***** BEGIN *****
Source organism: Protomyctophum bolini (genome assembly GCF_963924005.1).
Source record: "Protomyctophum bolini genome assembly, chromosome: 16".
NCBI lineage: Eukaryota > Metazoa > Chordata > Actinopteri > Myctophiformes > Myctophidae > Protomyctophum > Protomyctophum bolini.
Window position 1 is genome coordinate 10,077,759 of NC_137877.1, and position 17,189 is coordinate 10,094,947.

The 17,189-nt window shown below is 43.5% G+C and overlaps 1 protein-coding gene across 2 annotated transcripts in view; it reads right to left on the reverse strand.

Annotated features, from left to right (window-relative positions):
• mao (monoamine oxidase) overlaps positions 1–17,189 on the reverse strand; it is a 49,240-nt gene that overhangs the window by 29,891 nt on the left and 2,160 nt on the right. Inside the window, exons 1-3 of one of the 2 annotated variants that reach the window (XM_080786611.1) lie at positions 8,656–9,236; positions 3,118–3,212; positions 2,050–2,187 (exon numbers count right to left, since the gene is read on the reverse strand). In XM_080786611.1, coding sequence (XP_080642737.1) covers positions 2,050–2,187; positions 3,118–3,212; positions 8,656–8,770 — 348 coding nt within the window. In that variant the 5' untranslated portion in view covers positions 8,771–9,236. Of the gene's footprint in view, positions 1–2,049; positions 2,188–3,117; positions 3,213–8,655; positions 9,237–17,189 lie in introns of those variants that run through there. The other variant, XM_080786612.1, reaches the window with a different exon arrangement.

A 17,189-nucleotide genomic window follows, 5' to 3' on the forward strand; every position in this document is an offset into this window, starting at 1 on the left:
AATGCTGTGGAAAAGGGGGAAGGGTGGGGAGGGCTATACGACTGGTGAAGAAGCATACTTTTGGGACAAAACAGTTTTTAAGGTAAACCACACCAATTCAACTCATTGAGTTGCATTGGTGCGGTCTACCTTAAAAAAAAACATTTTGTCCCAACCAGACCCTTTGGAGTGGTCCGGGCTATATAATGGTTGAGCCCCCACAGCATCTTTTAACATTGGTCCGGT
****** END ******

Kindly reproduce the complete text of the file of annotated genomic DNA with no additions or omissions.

Source organism: Protomyctophum bolini (genome assembly GCF_963924005.1).
Source record: "Protomyctophum bolini genome assembly, chromosome: 16".
NCBI lineage: Eukaryota > Metazoa > Chordata > Actinopteri > Myctophiformes > Myctophidae > Protomyctophum > Protomyctophum bolini.
Window position 1 is genome coordinate 10,077,759 of NC_137877.1, and position 17,189 is coordinate 10,094,947.

The 17,189-nt window shown below is 43.5% G+C and overlaps 1 protein-coding gene across 2 annotated transcripts in view; it reads right to left on the reverse strand.

Annotated features, from left to right (window-relative positions):
• mao (monoamine oxidase) overlaps positions 1–17,189 on the reverse strand; it is a 49,240-nt gene that overhangs the window by 29,891 nt on the left and 2,160 nt on the right. Inside the window, exons 1-3 of one of the 2 annotated variants that reach the window (XM_080786611.1) lie at positions 8,656–9,236; positions 3,118–3,212; positions 2,050–2,187 (exon numbers count right to left, since the gene is read on the reverse strand). In XM_080786611.1, coding sequence (XP_080642737.1) covers positions 2,050–2,187; positions 3,118–3,212; positions 8,656–8,770 — 348 coding nt within the window. In that variant the 5' untranslated portion in view covers positions 8,771–9,236. Of the gene's footprint in view, positions 1–2,049; positions 2,188–3,117; positions 3,213–8,655; positions 9,237–17,189 lie in introns of those variants that run through there. The other variant, XM_080786612.1, reaches the window with a different exon arrangement.

A 17,189-nucleotide genomic window follows, 5' to 3' on the forward strand; every position in this document is an offset into this window, starting at 1 on the left:
AATGCTGTGGAAAAGGGGGAAGGGTGGGGAGGGCTATACGACTGGTGAAGAAGCATACTTTTGGGACAAAACAGTTTTTAAGGTAAACCACACCAATTCAACTCATTGAGTTGCATTGGTGCGGTCTACCTTAAAAAAAAACATTTTGTCCCAACCAGACCCTTTGGAGTGGTCCGGGCTATATAATGGTTGAGCCCCCACAGCATCTTTTAACATTGGTCCGGT